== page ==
When the Duleep Trophy was advanced to October this year — from the end of the domestic calendar to the beginning — the purpose was to ensure the selectors got an idea of the players' form to pick the squad for the international season ahead. It was also meant to help the players prepare better.
However, the change in scheduling has served no purpose. With most of the top players busy with the Champions League, the Duleep Trophy is hardly a tournament that gives a fair idea to the selectors.Virender Sehwag, Gautam Gambhir, Sachin Tendulkar, Suresh Raina and MS Dhoni, who are playing in South Africa for their respective IPL teams, together account for just one Test century over the past 13 Test matches India have played beginning with the disastrous tour to England in 2011.
With international cricket's top teams, England and Australia, set to tour India for eight Test matches later this winter, Duleep was the ideal platform for them to get back into form. However, Champions League T20 has spoiled it.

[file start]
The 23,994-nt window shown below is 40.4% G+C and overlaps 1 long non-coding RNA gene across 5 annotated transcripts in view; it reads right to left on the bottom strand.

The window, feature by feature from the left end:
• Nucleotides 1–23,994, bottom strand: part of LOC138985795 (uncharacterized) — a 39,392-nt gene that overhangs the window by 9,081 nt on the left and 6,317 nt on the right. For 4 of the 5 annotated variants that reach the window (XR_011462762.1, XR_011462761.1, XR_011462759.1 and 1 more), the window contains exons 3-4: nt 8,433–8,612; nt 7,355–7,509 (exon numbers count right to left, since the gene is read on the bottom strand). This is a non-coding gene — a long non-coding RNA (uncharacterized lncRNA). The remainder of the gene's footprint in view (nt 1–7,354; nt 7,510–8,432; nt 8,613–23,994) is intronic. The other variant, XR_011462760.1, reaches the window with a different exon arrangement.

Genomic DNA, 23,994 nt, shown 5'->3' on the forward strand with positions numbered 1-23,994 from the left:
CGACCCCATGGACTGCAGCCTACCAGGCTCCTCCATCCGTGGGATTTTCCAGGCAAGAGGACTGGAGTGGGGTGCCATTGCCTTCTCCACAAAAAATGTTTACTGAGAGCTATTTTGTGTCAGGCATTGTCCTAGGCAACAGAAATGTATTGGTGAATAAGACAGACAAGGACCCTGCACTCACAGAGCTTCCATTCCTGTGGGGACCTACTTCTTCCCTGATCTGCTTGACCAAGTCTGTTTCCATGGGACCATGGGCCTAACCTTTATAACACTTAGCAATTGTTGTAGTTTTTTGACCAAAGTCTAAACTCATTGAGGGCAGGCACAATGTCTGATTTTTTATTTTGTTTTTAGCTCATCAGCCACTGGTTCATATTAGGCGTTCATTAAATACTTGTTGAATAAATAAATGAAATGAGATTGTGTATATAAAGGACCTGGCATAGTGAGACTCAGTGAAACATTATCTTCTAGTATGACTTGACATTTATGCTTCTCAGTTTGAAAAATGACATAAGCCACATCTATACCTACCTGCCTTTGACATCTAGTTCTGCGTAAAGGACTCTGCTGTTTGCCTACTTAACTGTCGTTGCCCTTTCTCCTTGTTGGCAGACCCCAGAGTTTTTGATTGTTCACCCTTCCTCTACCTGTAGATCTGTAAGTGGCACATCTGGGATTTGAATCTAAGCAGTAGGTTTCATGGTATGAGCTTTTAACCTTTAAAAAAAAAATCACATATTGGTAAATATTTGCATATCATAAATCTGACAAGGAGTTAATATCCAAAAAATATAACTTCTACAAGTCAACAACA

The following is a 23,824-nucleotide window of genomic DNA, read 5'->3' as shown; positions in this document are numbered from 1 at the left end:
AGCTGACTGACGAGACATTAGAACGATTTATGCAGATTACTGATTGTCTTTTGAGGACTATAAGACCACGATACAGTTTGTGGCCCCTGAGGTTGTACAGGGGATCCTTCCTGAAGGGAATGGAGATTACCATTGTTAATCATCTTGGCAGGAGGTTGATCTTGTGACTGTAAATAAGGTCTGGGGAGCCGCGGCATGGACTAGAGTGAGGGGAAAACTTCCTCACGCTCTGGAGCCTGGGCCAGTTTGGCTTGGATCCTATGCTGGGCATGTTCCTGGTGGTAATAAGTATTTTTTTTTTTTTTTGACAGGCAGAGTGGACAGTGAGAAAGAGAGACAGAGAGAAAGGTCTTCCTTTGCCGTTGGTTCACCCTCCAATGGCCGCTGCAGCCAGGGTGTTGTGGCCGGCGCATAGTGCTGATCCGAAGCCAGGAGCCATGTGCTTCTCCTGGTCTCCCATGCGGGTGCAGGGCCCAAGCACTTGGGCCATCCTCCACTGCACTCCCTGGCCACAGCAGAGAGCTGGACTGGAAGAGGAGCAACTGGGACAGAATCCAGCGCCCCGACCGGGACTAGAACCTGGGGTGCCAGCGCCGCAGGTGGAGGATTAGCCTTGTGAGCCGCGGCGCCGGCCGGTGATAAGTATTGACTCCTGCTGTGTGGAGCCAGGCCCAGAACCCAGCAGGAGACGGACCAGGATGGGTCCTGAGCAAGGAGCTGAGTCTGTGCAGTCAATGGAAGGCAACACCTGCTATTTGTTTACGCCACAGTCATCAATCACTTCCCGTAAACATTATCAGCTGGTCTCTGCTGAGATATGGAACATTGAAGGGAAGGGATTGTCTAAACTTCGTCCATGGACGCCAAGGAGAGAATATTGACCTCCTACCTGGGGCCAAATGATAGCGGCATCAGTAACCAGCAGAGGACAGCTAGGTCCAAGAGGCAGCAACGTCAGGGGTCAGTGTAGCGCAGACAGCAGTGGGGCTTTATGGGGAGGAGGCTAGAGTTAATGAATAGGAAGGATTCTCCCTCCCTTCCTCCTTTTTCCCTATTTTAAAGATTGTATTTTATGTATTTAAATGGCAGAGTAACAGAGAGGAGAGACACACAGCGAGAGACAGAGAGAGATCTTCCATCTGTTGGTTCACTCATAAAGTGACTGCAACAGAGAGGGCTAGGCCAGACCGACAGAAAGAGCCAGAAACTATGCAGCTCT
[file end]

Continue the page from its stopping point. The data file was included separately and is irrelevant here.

Former players aren't happy. But they don't want to blame the players.
“The BCCI has to be more selective. Why is Duleep clashing with the Champions League?” says Maninder Singh, a former India Test player.
Madan Lal, who was part of the 1983 World Cup winning team says, “The IPL teams have paid millions to buy these players. Why would they spare them? The BCCI is involved in scheduling both the CLT20 and its domestic season. It has to think.”
Former India opener Chetan Chauhan is also unhappy. “This was the ideal platform for top players to get back into form,” he says.
In the matches the Indian teams have played at the CLT20, Gambhir, Sehwag and Tendulkar have struggled to get going.
Maninder says it is hurting their confidence.
“All our top players getting out cheaply on those tracks is not helping their confidence. The forthcoming Test series is being held at home and that is why it was important for them to play here.”
Recently, Shane Watson was called back by Cricket Australia to join the national camp, curtailing his stint at the CLT20. It led to criticism from Stuart Clark, the head of the CLT20 side, Sydney Sixers. But the CA stuck to its guns.
“The Australian domestic season never suffers. I don't know why ours has to,” says Madan Lal.